written by Curmudgeon, April 01, 2010
Maybe all this secrecy and bureaucratic handling of inquiries is the CAUSE of the dark suspicions about lab animal cruelty taking place. What if you tried a different tack?. Write the inquirer a pen-and-ink, personally handwritten note, giving them whatever info you can (I assume you aren't really being cruel).You have nothing to hide! In fact, give the person your lab phone number, and invite him/her to call you up to chat about any lingering concerns they have. Mightn't this defuse the whole thing, and convert an enemy to a friend?
written by Cautious, April 02, 2010
Boy! Are you naive! Don't dare meet your questioner in person unless you are wearing a bulletproof vest. One never knows...
written by Reg Girl, April 08, 2010
Question: If the FOIA request is made to the USDA at the Federal level, do your state open-records laws then not apply, and all records subject to disclosure, although perhaps redacted?
written by Learned The Hard Way, April 08, 2010
Curmudgeon, have you been in Antartica for the past 20 years? The animal rights movement, when not violently attacking researchers and laboratories, is working fervently to stop ALL animal research. The research program where I worked for several decades actually made the mistake of taking the approach you advocate. The result was the initiation of an aggressive campaign to stop animal research here. The animal rights advocate we invited to visit and talk, gathered enough information to start a campaign of distorted statements and negative publicity, which resulted in achieving this person's goal. The research, which was important, and conducting in a perfectly humane and ethical fashion, was stopped. Don't make the same mistake we did! Never assume that animal rights activists can be convinced that animal research is important. Science has already lost that battle with these individuals. What the scientific community needs to be doing is to reach the same children that the animal rights people are reaching, and show them how important biomedical research is.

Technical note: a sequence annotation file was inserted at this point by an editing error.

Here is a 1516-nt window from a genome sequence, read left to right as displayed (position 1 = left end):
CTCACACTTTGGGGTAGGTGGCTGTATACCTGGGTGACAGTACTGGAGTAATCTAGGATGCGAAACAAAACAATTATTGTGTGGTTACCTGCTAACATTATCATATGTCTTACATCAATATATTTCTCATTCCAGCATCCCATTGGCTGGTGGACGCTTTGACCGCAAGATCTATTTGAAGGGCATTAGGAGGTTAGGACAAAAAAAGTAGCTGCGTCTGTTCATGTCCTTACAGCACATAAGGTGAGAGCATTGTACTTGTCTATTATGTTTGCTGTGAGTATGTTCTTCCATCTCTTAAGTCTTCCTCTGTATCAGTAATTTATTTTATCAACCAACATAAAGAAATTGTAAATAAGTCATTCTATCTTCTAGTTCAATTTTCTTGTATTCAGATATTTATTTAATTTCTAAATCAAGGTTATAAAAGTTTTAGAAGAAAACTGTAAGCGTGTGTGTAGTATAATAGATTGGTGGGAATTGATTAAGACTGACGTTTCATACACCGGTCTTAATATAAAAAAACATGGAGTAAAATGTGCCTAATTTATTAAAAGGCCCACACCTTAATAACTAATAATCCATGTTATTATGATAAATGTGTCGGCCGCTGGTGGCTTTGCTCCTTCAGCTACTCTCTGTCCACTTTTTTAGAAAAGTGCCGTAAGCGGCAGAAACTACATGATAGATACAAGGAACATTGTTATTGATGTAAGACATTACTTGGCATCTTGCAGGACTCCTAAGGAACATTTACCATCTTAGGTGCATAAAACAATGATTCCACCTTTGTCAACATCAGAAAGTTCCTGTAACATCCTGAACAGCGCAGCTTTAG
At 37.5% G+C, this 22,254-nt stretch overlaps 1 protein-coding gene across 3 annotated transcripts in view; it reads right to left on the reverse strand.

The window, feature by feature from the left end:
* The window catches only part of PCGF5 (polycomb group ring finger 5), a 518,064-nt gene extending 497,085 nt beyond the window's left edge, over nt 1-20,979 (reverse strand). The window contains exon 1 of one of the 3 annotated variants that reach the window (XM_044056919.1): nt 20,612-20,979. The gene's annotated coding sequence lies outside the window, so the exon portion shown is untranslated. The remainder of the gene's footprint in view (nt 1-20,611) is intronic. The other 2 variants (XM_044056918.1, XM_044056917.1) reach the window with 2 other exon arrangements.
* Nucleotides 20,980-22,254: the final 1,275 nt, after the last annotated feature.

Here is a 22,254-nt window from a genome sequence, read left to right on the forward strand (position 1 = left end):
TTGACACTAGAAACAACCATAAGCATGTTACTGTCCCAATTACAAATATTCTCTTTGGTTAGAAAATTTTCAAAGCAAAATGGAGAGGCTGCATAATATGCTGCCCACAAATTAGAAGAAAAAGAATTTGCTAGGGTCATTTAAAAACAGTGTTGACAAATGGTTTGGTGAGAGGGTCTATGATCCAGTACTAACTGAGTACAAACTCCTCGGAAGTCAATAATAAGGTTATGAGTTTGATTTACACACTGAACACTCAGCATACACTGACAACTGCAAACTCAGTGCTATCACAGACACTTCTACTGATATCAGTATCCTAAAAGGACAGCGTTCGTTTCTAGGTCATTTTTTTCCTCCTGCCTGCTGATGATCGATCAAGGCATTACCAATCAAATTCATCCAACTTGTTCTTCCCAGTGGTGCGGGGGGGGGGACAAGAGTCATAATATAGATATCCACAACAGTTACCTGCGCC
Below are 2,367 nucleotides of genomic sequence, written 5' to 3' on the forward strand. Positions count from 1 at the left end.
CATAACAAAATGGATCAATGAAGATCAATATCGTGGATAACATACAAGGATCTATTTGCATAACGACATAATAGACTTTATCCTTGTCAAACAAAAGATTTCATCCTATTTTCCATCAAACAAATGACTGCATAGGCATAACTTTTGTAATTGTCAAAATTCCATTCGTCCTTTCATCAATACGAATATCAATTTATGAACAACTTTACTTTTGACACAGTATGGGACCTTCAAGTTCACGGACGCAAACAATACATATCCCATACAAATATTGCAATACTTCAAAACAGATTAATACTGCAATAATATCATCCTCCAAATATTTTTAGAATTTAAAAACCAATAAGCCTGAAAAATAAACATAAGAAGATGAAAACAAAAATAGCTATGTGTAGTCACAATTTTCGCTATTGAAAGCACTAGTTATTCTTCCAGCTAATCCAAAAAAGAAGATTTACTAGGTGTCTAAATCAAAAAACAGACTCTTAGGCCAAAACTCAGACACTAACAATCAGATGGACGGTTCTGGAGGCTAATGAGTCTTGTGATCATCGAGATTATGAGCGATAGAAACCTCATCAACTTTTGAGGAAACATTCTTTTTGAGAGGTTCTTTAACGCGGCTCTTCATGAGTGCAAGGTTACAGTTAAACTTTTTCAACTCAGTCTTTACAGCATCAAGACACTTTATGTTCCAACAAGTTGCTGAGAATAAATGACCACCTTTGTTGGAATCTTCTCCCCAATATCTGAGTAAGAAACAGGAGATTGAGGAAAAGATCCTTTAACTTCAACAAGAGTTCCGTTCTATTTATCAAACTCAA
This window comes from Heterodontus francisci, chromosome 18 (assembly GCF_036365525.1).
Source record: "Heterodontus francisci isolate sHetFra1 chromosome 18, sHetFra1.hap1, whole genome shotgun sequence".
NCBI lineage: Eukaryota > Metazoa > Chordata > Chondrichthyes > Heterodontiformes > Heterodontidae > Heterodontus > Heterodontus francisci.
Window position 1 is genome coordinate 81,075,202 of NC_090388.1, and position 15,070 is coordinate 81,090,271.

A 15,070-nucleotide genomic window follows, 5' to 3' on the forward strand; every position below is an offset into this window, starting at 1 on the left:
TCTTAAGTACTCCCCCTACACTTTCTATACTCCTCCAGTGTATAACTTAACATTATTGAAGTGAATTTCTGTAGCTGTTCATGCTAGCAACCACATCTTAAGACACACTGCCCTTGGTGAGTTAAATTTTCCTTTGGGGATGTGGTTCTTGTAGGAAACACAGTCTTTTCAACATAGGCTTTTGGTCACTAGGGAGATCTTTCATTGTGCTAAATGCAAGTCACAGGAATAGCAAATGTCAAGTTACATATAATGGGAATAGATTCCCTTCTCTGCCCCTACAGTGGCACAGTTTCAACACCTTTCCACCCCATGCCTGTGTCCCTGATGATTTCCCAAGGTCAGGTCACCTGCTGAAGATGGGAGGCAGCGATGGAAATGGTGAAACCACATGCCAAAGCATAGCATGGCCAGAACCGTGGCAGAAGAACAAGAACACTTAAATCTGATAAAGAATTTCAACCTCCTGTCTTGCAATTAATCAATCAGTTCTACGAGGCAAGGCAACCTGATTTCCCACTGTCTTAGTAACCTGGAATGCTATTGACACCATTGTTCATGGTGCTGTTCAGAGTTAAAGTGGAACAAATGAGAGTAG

written by mousedoc, April 08, 2010
Curmudgeon, one should absolutely not respond themselves, at least not until after their legal counsel has reviewed the request AND the response. There are legal requirements for length of time in which you must respond and the type of information you must provide. What varies by state. If someone is asking for information via a FOIA request they are already beyond the friend stage.
written by Research12, April 08, 2010
Researchers who receive public funds can and must respond to FOIA requests, and should do so fully and honestly. It is absurd to suggest that researchers should seek to hide from organizations working for the welfare or rights of animals. Instead, resarchers should openly communicate what they are doing to work toward nonanimal methods. That is both the letter and the spirit of the law.